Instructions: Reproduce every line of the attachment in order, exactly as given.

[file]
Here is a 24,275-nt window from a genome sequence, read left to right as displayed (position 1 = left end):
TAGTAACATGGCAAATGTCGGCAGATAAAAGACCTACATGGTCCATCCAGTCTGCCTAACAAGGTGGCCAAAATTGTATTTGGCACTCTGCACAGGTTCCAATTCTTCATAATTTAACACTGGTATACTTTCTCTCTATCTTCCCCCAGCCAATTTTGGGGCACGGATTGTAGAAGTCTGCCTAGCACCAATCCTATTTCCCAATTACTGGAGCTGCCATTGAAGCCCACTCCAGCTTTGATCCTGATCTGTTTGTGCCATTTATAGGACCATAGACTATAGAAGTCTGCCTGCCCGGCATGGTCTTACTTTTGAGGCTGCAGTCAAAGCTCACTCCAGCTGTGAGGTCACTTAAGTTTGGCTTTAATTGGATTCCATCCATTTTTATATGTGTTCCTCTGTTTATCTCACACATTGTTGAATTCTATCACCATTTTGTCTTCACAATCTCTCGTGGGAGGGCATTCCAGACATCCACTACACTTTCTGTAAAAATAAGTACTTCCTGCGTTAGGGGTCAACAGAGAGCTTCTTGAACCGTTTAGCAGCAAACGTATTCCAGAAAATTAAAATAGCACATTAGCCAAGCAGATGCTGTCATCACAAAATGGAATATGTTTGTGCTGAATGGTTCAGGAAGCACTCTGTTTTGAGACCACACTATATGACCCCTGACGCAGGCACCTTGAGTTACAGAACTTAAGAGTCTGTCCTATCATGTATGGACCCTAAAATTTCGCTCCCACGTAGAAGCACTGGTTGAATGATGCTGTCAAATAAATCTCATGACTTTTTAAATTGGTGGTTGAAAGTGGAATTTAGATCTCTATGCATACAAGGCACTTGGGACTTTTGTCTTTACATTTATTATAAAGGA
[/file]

Here is a 24,275-nt window from a genome sequence, read left to right as displayed (position 1 = left end):
TAGTAACATGGCAAATGTCGGCAGATAAAAGACCTACATGGTCCATCCAGTCTGCCTAACAAGGTGGCCAAAATTGTATTTGGCACTCTGCACAGGTTCCAATTCTTCATAATTTAACACTGGTATACTTTCTCTCTATCTTCCCCCAGCCAATTTTGGGGCACGGATTGTAGAAGTCTGCCTAGCACCAATCCTATTTCCCAATTACTGGAGCTGCCATTGAAGCCCACTCCAGCTTTGATCCTGATCTGTTTGTGCCATTTATAGGACCATAGACTATAGAAGTCTGCCTGCCCGGCATGGTCTTACTTTTGAGGCTGCAGTCAAAGCTCACTCCAGCTGTGAGGTCACTTAAGTTTGGCTTTAATTGGATTCCATCCATTTTTATATGTGTTCCTCTGTTTATCTCACACATTGTTGAATTCTATCACCATTTTGTCTTCACAATCTCTCGTGGGAGGGCATTCCAGACATCCACTACACTTTCTGTAAAAATAAGTACTTCCTGCGTTAGGGGTCAACAGAGAGCTTCTTGAACCGTTTAGCAGCAAACGTATTCCAGAAAATTAAAATAGCACATTAGCCAAGCAGATGCTGTCATCACAAAATGGAATATGTTTGTGCTGAATGGTTCAGGAAGCACTCTGTTTTGAGACCACACTATATGACCCCTGACGCAGGCACCTTGAGTTACAGAACTTAAGAGTCTGTCCTATCATGTATGGACCCTAAAATTTCGCTCCCACGTAGAAGCACTGGTTGAATGATGCTGTCAAATAAATCTCATGACTTTTTAAATTGGTGGTTGAAAGTGGAATTTAGATCTCTATGCATACAAGGCACTTGGGACTTTTGTCTTTACATTTATTATAAAGGA